What is a Yogi? A Guide to a Yogi’s Essence, Beyond the Mat

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Joanne Highland

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A yogi is not just someone who practices yoga, but a person who leads a life dedicated to the principles of yoga philosophy.

When I think back to my own yoga origins, long before my training as a yoga teacher, I remember being curious about the practice purely for the physical benefits. When I heard a teacher refer to fellow practitioners as “yogis,” it didn’t really strike a chord with me as I wondered: what is a yogi, anyway?

However, my approach to yoga and my relationship with the practice gradually shifted toward a more profound purpose. I can’t precisely pinpoint when — but at some point, I realized that the word yogi did describe me after all.

If you’ve been practicing yoga for a while, perhaps you can relate to this experience, asking yourself, “Am I someone who practices yoga, or am I a yogi?” What is the classification that defines those two states? Is there a clear difference?

Although the term has evolved from the ancient Nath Yogis to the modern social media yogini, it still holds great significance in how people describe their personal relationship to their yoga practice.

So, yogis and yoga practitioners alike — are you ready? Let’s explore together what makes a true yogi!

Definition of a Yogi

Before getting in too deep, let’s start with a general definition:

A yogi is someone who practices yoga not just as a physical exercise but as a holistic lifestyle. A yogi embodies the principles of yoga in all aspects of life, transcending beyond the mat and committing to a path of mindfulness, discipline (tapas), and conscious living.

According to prominent contemporary yogi and spiritual teacher Sadhguru Jaggi Vasudev, a true yogi looks beyond the physical “consequences” of yoga and focuses instead on the purpose of the practice.

The term “yogi” originated in ancient India to describe a person dedicated to self-study, divine wisdom, and spiritual enlightenment. This journey is deeply personal and unique to each person, but it shares a common goal: achieving a state of harmony between mind, body, and spirit.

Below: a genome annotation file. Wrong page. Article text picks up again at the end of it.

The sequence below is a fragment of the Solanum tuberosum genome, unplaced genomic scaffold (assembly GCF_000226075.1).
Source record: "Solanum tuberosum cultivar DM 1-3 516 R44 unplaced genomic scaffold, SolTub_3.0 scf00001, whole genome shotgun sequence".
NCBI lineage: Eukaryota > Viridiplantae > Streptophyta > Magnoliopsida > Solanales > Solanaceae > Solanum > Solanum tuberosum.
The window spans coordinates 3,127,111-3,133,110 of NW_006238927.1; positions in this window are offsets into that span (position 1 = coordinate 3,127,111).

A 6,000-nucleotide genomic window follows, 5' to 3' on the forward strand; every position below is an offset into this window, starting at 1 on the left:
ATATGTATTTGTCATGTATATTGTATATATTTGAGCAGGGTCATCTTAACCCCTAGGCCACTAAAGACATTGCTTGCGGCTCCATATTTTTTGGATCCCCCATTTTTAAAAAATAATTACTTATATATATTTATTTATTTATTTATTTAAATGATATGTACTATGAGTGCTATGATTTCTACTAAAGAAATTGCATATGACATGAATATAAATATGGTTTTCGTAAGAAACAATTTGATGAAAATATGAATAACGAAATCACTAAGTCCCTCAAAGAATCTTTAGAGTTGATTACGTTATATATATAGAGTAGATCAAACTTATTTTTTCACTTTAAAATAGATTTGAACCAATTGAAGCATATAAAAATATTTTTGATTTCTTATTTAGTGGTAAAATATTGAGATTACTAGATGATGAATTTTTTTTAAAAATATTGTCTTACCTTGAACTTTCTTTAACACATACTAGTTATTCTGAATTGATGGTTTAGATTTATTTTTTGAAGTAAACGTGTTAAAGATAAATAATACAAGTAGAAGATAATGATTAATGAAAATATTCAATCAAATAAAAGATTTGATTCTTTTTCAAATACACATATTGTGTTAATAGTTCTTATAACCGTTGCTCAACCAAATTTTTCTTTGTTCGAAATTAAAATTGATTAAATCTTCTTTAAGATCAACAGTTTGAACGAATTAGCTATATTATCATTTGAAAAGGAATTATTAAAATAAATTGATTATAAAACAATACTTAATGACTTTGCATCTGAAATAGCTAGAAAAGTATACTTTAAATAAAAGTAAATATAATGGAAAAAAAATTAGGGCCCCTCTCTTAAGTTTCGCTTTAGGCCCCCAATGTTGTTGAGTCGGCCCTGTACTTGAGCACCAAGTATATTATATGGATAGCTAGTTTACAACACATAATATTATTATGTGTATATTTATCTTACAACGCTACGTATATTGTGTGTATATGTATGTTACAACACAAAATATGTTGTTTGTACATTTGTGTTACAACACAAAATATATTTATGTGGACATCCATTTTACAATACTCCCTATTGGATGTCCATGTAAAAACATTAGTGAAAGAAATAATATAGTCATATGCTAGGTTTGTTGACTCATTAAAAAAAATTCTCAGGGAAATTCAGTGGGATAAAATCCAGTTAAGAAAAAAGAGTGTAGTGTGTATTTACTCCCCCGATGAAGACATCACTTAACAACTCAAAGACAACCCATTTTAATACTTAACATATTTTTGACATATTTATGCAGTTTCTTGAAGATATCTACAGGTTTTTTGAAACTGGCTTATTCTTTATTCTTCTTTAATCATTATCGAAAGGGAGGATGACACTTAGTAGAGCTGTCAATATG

Historical Origins of the Term

The term “Yogi” is particularly associated with the Nath Yogis, a centuries-old Indian spiritual tradition responsible for preserving and passing on yogic knowledge. The Nath Yogis emphasized the master-student dynamic and led ascetic lives. The culmination of this committed life was the Nath Siddha, a fully realized, enlightened person and master of yogic practices.

According to the tradition of Nath Yoga, a yogi embodies much more than the physical aspects of yoga; they delve into profound depths of spirituality, guided by the wisdom of yoga philosophy and Hinduism.

In contrast to informal yoga practitioners, Nath yogis embrace an enlightened relationship with the spiritual world through observances such as the yamas and niyamas. Thus, the primary distinction between a true yogi or yogini and a regular practitioner lies in their pursuit of spiritual enlightenment, a concept deeply rooted in the traditions of Nath Yogis and Nath Siddha.

Within this historical context, defining what it means to be a yogi extends beyond mere participation in yoga but encompasses an enlightened state and desire for unity with the divine. Today, yogis might seem like a fringe group of society, but in the time of the Nath Yogis, they held an important place in Indian culture.

Unveiling the Cultural Significance of Yogis

The Yogi Influence on Ancient Indian Culture

When asking, “What is a yogi?” it is necessary to look for the answer beyond the four corners of the yoga mat. As you know, in ancient India, yogis were spiritual masters (Nath Siddha). As such, they influenced their culture in significant ways. For example, they:

  • Passed down wisdom from ancient texts.
  • Taught people about self-study and inner peace.
  • Provided healing practices through Ayurveda.
  • Supported their communities through selfless acts of service (Karma Yoga).
  • Promoted yogic principles like non-violence (ahimsa) and compassion.
  • Helped spread the practices of Hatha Yoga, meditation, and pranayama.